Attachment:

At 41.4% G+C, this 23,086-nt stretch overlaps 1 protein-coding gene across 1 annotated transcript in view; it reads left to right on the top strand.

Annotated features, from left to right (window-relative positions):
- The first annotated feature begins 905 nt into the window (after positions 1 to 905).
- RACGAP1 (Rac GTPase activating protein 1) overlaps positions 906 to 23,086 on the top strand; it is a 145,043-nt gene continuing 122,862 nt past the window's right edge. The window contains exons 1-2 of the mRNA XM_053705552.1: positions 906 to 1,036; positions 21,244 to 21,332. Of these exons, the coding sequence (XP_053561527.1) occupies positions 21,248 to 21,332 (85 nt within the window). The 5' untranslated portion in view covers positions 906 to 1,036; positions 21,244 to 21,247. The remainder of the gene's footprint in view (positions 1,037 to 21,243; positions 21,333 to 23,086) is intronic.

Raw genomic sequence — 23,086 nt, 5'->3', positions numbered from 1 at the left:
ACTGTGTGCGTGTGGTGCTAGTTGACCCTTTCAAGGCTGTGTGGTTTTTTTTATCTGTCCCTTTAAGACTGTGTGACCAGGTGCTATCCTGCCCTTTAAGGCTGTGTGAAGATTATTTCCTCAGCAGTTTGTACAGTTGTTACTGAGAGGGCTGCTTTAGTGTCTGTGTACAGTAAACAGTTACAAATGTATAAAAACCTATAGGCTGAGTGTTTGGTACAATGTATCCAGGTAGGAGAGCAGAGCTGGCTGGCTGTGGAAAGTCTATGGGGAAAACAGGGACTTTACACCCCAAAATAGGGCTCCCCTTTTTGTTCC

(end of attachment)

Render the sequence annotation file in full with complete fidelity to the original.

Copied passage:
At 41.4% G+C, this 23,086-nt stretch overlaps 1 protein-coding gene across 1 annotated transcript in view; it reads left to right on the top strand.

Annotated features, from left to right (window-relative positions):
- The first annotated feature begins 905 nt into the window (after positions 1 to 905).
- RACGAP1 (Rac GTPase activating protein 1) overlaps positions 906 to 23,086 on the top strand; it is a 145,043-nt gene continuing 122,862 nt past the window's right edge. The window contains exons 1-2 of the mRNA XM_053705552.1: positions 906 to 1,036; positions 21,244 to 21,332. Of these exons, the coding sequence (XP_053561527.1) occupies positions 21,248 to 21,332 (85 nt within the window). The 5' untranslated portion in view covers positions 906 to 1,036; positions 21,244 to 21,247. The remainder of the gene's footprint in view (positions 1,037 to 21,243; positions 21,333 to 23,086) is intronic.

Raw genomic sequence — 23,086 nt, 5'->3', positions numbered from 1 at the left:
ACTGTGTGCGTGTGGTGCTAGTTGACCCTTTCAAGGCTGTGTGGTTTTTTTTATCTGTCCCTTTAAGACTGTGTGACCAGGTGCTATCCTGCCCTTTAAGGCTGTGTGAAGATTATTTCCTCAGCAGTTTGTACAGTTGTTACTGAGAGGGCTGCTTTAGTGTCTGTGTACAGTAAACAGTTACAAATGTATAAAAACCTATAGGCTGAGTGTTTGGTACAATGTATCCAGGTAGGAGAGCAGAGCTGGCTGGCTGTGGAAAGTCTATGGGGAAAACAGGGACTTTACACCCCAAAATAGGGCTCCCCTTTTTGTTCC